Coal-rich Australia unveiled a much-delayed 2050 net zero emissions target Tuesday, but shied away from setting more ambitious goals ahead of a landmark UN climate summit.
Widely seen as a climate laggard, Australia is one of the world’s largest coal and gas exporters and its conservative government has resisted climate action for most of its eight-year term.
Announcing the shift, Prime Minister Scott Morrison said Australians wanted a strategy that “does the right thing on climate change and secures their future in a changing world”.
However, he refused to strengthen 2030 emissions reduction targets seen as crucial for meaningful climate change action, while vowing to work to keep mines operating for as long as possible.
“We want our heavy industries, like mining, to stay open, remain competitive and adapt, so they remain viable for as long as global demand allows,” he wrote in an opinion article released by his office.
Australia has previously agreed to reduce greenhouse gas emissions 26-28 percent on 2005 levels by 2030, a target Morrison has claimed the country will “meet and beat”.
“We won’t be lectured by others who do not understand Australia,” he wrote.
“We will also not be breaking the pledge we made at the last election by changing our 2030 emission reductions targets.”
The announcement comes just days before Morrison departs for next month’s United Nations COP26 climate summit in Glasgow.
Australia’s reluctance to act had been criticised by close allies such as the United States and Britain, as well as Pacific island neighbours that are highly vulnerable to the impacts of climate change.
The coalition government also found itself increasingly out of step with Australians’ attitudes as they suffered a series of climate-worsened droughts, bushfires and floods.
A 2021 poll by the Lowy Institute think tank found 78 percent of Australians back a 2050 net zero target, while 63 percent support a national ban on new coal mines.
The country’s greatest natural tourist drawcard, the Great Barrier Reef, has been badly damaged by waves of mass coral bleaching as ocean temperatures rise.
‘Sold a pup’
Mark Kenny, a professor at the Australian Studies Institute in Canberra, said domestic and international pressures had made it “more and more unviable for the coalition to cling to its essentially denialist position”.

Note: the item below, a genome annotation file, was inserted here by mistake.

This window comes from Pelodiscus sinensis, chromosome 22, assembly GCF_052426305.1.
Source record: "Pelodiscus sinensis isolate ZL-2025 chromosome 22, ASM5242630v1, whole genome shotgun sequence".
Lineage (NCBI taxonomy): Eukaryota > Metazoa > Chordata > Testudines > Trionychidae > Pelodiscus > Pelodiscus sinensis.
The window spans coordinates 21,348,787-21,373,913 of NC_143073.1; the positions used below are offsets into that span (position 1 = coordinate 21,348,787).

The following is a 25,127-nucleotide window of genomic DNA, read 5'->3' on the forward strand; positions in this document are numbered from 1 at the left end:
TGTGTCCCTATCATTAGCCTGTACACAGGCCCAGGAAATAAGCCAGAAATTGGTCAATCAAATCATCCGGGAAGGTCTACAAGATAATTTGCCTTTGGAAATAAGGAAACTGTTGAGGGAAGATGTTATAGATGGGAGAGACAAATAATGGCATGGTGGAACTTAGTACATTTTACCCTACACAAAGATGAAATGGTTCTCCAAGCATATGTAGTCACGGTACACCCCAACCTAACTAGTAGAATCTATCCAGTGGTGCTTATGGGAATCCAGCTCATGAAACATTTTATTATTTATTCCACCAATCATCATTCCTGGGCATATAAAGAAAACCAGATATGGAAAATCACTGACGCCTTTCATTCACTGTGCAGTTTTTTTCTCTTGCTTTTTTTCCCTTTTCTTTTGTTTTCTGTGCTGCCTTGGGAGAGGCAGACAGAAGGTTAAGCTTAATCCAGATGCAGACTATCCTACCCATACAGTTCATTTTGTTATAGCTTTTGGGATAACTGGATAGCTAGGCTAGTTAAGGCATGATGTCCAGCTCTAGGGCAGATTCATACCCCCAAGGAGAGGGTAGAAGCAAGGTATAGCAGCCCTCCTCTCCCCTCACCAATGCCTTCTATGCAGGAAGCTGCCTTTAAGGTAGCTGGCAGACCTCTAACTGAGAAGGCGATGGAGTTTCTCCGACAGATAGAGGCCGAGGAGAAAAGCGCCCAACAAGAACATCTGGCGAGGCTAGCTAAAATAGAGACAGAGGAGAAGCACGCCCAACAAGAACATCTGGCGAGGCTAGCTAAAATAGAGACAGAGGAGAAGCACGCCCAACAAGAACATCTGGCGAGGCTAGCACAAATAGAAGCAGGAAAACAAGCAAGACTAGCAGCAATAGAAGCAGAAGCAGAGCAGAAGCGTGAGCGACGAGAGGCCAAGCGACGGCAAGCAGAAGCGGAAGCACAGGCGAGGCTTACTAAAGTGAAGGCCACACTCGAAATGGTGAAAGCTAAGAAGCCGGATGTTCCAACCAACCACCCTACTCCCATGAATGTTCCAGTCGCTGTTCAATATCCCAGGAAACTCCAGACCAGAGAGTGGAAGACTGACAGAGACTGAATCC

But Kenny warned Australia’s announcement amounted to little more than a shift in rhetoric for the resource-reliant nation.
“This commitment is not significant in reality. I think if the world takes this seriously, they have been sold a pup,” he told AFP.
Morrison, whose government routinely approves new coal projects, did not reveal details of the plan.
Nor did he detail what concessions had been made to the government’s junior coalition partner — long dominated by climate sceptics and pro-coal interests — after weeks of tense internal negotiations.
But he said Australia would pursue a “technology not taxes” strategy, which aims to protect carbon-heavy industries and keep power bills down while transitioning to green energy.
Under the plan, money is expected to be funnelled toward investment in technologies “like hydrogen and low cost solar” as well as the fossil fuel industry and rural electoral battlegrounds.
Tuesday’s 2050 commitment trails behind more ambitious announcements from Australian states and corporations, including mining giant Rio Tinto.
Australia’s major coal customers such as India and China have already indicated they will phase out thermal coal, and technological advances have made the future of metallurgical coal — used to make steel — increasingly uncertain.
Ahead of the 12-day Glasgow summit, the UN says more than 130 countries have set or are considering a target of reducing greenhouse gas emissions to net zero by 2050, a target it says is “imperative” to safeguard a livable climate.
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